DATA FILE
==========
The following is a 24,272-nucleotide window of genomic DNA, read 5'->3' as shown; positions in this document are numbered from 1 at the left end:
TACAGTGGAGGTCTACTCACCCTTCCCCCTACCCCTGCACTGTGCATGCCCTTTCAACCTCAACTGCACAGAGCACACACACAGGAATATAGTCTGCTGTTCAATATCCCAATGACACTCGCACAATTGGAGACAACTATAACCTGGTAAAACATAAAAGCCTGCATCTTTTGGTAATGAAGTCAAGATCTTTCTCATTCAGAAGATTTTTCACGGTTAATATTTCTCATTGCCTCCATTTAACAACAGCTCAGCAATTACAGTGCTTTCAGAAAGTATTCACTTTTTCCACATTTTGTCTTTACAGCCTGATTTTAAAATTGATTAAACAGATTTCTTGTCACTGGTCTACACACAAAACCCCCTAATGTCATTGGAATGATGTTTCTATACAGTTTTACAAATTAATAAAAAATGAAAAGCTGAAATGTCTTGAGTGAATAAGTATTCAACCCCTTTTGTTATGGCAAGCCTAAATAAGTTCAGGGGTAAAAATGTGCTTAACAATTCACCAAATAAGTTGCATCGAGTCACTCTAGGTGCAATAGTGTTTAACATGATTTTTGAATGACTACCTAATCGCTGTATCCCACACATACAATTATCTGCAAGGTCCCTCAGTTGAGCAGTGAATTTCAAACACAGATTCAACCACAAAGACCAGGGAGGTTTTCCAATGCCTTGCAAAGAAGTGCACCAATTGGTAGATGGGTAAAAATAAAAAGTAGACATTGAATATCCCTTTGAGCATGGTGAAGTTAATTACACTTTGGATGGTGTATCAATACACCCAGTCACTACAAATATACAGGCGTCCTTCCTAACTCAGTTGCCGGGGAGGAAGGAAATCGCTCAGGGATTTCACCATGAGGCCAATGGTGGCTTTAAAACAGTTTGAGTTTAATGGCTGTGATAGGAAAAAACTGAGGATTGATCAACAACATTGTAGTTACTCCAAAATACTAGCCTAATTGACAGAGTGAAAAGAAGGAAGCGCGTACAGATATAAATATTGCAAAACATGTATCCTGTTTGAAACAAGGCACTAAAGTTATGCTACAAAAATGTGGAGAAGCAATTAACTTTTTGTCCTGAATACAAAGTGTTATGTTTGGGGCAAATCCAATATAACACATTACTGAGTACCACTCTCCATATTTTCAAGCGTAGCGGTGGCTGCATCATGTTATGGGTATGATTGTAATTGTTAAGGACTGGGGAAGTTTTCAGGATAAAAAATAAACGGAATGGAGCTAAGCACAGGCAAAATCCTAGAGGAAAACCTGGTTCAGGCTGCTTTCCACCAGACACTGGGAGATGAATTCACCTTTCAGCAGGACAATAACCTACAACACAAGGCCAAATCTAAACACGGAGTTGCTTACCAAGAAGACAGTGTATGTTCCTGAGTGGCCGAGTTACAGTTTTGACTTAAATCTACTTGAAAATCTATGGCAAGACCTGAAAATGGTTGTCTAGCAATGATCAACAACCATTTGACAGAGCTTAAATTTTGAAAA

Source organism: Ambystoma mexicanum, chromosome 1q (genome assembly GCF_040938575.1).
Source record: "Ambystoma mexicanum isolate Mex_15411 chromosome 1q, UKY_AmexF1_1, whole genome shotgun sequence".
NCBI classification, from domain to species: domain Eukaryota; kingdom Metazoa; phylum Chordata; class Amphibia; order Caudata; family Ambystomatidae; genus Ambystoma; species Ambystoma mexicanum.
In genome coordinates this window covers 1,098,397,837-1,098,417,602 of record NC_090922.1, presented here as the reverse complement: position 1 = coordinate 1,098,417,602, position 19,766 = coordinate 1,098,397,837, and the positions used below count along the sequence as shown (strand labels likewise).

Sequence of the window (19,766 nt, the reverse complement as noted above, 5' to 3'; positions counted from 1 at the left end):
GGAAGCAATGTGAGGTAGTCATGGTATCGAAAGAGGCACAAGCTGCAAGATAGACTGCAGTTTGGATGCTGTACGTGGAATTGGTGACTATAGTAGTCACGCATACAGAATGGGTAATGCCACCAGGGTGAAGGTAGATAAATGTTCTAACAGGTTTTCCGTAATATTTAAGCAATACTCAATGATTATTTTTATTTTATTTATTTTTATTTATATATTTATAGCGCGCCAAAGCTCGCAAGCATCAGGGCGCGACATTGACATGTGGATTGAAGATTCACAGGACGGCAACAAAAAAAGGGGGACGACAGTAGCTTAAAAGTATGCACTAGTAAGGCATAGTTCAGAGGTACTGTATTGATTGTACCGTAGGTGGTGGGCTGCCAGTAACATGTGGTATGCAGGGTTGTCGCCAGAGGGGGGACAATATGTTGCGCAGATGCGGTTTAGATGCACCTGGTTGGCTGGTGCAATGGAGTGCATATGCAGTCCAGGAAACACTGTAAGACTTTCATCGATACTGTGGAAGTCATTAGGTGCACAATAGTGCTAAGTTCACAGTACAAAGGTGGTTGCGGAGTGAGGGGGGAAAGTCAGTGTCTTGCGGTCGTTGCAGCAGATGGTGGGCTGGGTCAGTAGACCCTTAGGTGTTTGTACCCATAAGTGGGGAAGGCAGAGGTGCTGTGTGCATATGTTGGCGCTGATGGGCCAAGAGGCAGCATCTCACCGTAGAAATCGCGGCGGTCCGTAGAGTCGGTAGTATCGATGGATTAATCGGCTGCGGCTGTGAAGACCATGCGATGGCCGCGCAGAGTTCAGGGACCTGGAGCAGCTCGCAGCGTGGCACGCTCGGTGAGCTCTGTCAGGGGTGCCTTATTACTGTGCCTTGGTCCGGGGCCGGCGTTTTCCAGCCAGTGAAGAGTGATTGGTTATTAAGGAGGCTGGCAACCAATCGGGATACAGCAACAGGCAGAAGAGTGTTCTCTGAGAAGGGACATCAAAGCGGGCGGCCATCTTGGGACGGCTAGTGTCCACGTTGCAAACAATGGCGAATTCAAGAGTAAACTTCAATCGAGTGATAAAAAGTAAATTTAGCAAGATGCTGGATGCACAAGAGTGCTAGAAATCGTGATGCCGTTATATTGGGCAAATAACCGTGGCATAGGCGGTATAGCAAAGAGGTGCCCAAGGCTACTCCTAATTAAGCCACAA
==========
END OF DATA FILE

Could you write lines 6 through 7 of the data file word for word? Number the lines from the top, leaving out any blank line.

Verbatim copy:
In genome coordinates this window covers 1,098,397,837-1,098,417,602 of record NC_090922.1, presented here as the reverse complement: position 1 = coordinate 1,098,417,602, position 19,766 = coordinate 1,098,397,837, and the positions used below count along the sequence as shown (strand labels likewise).

Sequence of the window (19,766 nt, the reverse complement as noted above, 5' to 3'; positions counted from 1 at the left end):